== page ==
HC Deb 18 October 1899 vol 77 cc181-228


Order read, for resuming Adjourned Debate on Question [17th October], "That an humble Address be presented to Her Majesty, as followeth:—

"Most Gracious Sovereign,

"We, Your Majesty's most dutiful and loyal subjects, the Commons of the United Kingdom of Great Britain and Ireland, in Parliament assembled, beg leave to offer our humble thanks to Your Majesty for the Gracious Speech which Your Majesty has addressed to both Houses of Parliament."—(Captain Sir Alexander Acland-Hood.)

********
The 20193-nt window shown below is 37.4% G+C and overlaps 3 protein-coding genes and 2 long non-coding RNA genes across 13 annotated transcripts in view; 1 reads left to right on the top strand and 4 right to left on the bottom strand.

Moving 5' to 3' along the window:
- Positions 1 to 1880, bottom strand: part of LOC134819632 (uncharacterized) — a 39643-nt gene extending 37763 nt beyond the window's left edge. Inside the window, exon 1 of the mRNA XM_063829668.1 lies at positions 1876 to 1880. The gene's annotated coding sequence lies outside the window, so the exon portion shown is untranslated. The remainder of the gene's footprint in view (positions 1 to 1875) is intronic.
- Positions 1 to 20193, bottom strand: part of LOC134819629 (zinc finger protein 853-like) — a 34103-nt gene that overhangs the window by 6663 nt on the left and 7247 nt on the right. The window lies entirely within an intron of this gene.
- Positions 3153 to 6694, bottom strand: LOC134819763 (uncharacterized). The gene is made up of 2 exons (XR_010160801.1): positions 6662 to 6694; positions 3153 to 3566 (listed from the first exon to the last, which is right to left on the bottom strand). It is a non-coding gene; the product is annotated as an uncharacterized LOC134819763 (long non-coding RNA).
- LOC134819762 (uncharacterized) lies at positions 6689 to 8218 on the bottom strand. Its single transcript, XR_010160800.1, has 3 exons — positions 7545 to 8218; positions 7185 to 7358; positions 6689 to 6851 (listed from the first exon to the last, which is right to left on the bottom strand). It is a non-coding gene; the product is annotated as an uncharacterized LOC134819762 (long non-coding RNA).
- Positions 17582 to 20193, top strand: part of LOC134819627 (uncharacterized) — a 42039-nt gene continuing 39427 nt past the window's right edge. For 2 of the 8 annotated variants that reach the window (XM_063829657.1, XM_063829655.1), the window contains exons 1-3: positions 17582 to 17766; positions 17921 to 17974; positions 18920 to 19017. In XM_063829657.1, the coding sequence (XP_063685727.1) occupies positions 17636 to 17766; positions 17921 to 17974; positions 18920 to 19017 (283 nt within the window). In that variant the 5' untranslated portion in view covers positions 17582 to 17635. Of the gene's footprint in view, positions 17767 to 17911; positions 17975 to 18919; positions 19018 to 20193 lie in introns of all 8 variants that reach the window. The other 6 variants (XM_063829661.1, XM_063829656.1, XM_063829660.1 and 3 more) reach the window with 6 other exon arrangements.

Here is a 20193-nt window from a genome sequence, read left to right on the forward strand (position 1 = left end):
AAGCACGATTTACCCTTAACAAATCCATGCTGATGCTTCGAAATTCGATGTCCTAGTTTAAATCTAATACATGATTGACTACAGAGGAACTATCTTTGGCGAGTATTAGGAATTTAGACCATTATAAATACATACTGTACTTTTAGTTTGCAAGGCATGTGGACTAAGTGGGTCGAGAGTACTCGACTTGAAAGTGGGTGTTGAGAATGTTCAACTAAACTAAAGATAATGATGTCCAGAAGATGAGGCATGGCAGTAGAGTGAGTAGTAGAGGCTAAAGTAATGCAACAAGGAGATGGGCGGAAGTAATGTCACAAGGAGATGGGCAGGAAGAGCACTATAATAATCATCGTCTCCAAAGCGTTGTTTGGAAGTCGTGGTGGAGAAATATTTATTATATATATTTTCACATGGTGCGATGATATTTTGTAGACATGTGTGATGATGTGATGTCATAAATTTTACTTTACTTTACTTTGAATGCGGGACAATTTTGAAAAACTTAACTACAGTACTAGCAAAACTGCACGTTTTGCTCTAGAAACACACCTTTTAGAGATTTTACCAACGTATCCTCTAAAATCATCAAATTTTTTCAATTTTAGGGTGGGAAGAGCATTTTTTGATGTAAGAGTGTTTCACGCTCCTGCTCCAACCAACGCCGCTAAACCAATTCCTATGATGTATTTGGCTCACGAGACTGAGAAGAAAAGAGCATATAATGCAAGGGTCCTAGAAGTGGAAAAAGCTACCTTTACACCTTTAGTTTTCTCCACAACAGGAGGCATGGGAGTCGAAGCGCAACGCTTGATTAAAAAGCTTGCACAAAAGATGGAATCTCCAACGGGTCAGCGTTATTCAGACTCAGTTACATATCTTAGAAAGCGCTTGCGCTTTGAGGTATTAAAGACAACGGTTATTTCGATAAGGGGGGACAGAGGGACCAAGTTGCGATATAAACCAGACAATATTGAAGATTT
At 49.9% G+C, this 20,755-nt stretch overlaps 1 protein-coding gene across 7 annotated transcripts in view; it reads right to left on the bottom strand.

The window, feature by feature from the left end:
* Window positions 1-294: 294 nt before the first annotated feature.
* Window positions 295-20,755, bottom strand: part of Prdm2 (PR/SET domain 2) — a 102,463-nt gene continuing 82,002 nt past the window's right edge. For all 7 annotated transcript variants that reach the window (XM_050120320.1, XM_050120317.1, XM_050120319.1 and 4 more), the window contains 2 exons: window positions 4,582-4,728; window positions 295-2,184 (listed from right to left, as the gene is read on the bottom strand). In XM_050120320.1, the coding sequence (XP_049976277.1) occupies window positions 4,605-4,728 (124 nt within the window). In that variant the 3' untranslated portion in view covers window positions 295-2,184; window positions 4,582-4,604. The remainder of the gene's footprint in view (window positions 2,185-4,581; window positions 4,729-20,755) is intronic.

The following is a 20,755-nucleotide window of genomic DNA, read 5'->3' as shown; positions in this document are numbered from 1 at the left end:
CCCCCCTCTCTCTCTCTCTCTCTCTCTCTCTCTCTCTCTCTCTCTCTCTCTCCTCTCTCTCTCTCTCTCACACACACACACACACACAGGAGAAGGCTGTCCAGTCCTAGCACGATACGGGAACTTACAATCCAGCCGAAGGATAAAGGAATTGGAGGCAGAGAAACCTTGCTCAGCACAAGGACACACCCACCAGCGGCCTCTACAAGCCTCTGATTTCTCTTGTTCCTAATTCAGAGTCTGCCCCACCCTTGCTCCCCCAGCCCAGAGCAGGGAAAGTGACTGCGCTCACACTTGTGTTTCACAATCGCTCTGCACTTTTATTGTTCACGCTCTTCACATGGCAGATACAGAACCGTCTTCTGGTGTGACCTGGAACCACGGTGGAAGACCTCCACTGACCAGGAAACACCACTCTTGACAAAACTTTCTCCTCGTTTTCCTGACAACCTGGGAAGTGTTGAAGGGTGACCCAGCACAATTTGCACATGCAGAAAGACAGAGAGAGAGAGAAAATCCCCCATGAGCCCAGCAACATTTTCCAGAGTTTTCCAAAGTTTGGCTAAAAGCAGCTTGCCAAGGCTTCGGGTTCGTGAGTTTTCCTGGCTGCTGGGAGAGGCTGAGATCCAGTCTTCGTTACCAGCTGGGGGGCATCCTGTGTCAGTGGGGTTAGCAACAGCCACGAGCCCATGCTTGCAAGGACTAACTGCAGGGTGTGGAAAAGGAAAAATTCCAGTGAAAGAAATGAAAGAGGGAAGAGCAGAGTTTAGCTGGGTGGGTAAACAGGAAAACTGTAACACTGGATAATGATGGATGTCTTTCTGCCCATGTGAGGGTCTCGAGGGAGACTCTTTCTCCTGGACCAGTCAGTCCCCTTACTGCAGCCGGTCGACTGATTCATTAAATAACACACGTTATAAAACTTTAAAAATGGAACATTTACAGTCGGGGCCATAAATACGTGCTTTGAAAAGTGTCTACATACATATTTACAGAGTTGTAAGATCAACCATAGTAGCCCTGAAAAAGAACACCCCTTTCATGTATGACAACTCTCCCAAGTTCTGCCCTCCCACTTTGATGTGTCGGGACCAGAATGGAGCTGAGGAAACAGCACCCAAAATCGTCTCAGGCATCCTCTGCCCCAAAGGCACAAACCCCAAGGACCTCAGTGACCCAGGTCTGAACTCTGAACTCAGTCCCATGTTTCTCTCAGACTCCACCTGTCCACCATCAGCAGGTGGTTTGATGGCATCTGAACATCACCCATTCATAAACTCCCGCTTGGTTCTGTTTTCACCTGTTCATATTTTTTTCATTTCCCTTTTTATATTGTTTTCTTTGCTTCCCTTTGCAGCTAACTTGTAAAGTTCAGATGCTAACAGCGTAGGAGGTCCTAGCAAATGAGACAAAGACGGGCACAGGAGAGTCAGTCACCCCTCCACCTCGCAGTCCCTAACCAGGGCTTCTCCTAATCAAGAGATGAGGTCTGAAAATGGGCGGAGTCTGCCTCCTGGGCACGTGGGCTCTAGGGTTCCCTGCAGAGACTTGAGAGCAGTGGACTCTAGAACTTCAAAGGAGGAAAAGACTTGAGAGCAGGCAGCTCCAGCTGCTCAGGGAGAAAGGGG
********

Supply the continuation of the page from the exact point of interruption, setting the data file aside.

Main Question again proposed.

*MR. STANHOPE (Burnley)